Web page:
Stevia was another beautiful surprise. It grew like a weed in the Garland Community Garden this year. It was one of the first transplants we installed in our very first garden plot down at 4022 Naaman School Road on April 12, 2014. If you visit the garden within the next few weeks, you can still see it. It's growing in the square foot garden that has Gene's olla water system. The plant is about three feet high and has white flowers. (Ideally the plant leaves are harvested before it blooms; however, regardless what the "experts" tell us, the leaves are still sweet, even if the plant has bloomed.)
Last night I made a cup of stevia liquid sweetener and served it to a few Loving Garland Green members who said that it works as a sweetener. 1. Take a branch from the plant. 2. Wash the leaves. 3. Strip the leaves into a small sauce pan, 4. Add about a cup and a half of water 5. Bring to a boil and then reduce heat. Simmer for about 10 minutes. 6. Turn off heat and let sit covered on stove top till cool 7. Use a strainer and pour into a glass jar with a lid. 8. Refrigerate for up to two weeks. Use in the place of sugar.
I have saved some of the seeds. However, everywhere I read the advice that Stevia is difficult to begin from seed. It's best to start it in the spring from a plant. Stevia is a perennial that we can overwinter with protection here in Garland. However, after its second year the plant loses its vigor.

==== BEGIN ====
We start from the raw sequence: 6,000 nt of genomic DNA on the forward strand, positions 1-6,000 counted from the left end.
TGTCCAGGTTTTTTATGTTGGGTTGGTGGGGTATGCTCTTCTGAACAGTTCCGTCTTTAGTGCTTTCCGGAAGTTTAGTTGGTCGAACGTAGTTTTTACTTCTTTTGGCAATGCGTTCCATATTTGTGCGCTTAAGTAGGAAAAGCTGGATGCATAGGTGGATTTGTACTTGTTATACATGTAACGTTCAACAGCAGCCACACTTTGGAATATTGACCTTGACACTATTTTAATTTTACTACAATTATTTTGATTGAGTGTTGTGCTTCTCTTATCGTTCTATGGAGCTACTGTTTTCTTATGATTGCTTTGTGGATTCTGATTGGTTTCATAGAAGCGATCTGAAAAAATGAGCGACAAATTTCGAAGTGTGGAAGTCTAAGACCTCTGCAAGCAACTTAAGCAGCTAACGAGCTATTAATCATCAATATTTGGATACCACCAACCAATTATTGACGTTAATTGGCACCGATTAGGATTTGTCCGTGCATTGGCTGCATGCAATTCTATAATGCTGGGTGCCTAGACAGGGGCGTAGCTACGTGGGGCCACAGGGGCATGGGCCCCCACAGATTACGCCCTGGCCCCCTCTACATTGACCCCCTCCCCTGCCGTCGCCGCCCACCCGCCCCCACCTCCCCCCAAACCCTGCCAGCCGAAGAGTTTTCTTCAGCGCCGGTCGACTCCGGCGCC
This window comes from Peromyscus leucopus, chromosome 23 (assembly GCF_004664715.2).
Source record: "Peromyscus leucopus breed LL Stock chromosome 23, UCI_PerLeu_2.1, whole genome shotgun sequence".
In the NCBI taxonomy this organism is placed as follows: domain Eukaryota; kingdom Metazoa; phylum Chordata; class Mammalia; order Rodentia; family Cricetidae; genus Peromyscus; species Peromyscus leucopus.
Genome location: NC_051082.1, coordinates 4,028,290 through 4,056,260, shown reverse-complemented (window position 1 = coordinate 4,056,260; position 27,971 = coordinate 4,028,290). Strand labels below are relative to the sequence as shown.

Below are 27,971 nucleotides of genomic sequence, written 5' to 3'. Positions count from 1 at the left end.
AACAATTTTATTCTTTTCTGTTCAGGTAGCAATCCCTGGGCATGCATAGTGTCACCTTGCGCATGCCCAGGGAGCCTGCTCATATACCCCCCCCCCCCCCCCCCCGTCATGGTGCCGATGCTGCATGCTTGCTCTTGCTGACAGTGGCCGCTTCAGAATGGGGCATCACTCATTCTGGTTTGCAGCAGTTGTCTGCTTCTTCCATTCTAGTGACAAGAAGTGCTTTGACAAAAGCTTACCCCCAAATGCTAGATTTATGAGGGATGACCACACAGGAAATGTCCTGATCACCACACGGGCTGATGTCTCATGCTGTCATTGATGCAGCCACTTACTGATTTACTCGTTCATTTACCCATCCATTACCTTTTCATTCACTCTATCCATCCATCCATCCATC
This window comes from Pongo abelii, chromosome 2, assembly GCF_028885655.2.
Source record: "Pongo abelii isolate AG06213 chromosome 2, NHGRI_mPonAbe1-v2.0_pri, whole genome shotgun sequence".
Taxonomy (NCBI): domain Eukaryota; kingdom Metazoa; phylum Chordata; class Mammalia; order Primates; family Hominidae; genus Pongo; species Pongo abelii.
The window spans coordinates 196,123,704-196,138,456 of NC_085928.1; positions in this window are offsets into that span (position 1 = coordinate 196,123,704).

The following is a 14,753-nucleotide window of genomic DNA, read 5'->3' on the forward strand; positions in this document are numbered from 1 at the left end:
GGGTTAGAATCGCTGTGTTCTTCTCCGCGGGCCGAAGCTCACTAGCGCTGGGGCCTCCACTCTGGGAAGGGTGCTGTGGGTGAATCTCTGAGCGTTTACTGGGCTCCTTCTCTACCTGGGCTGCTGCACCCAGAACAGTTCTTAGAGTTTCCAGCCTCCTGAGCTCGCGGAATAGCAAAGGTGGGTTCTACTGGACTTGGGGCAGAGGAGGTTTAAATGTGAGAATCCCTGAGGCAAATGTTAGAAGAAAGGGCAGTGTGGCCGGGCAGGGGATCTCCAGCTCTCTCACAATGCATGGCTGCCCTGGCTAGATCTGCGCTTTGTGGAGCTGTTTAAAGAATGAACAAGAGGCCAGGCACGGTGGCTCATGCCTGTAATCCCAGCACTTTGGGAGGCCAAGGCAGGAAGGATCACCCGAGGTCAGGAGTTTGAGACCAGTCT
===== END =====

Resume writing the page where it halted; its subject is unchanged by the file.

NOTE: Charlie suggested that I include tomatoes and brussels sprouts. The jury is out on the brussels sprouts as I didn't grow any in my garden last year. As far as tomatoes go. . . well I tried and many of my friends from Loving Garland Green tried with the tomatoes. Charlie is the only one I know who had great success. He grew over 100 pounds of tomatoes this year in the raised beds around his swimming pool. We will be enjoying tomato sauce from them all winter long. His brussels sprouts were also outstanding. We protected them over the winter and from December through February they yielded many meals.
I think there are a few people who can grow tomatoes in Garland and a few who cannot. That's just my theory. It may or may not be true, but I don't think I can grow them and that's just about a proven fact as I've tried with no success two years in a row.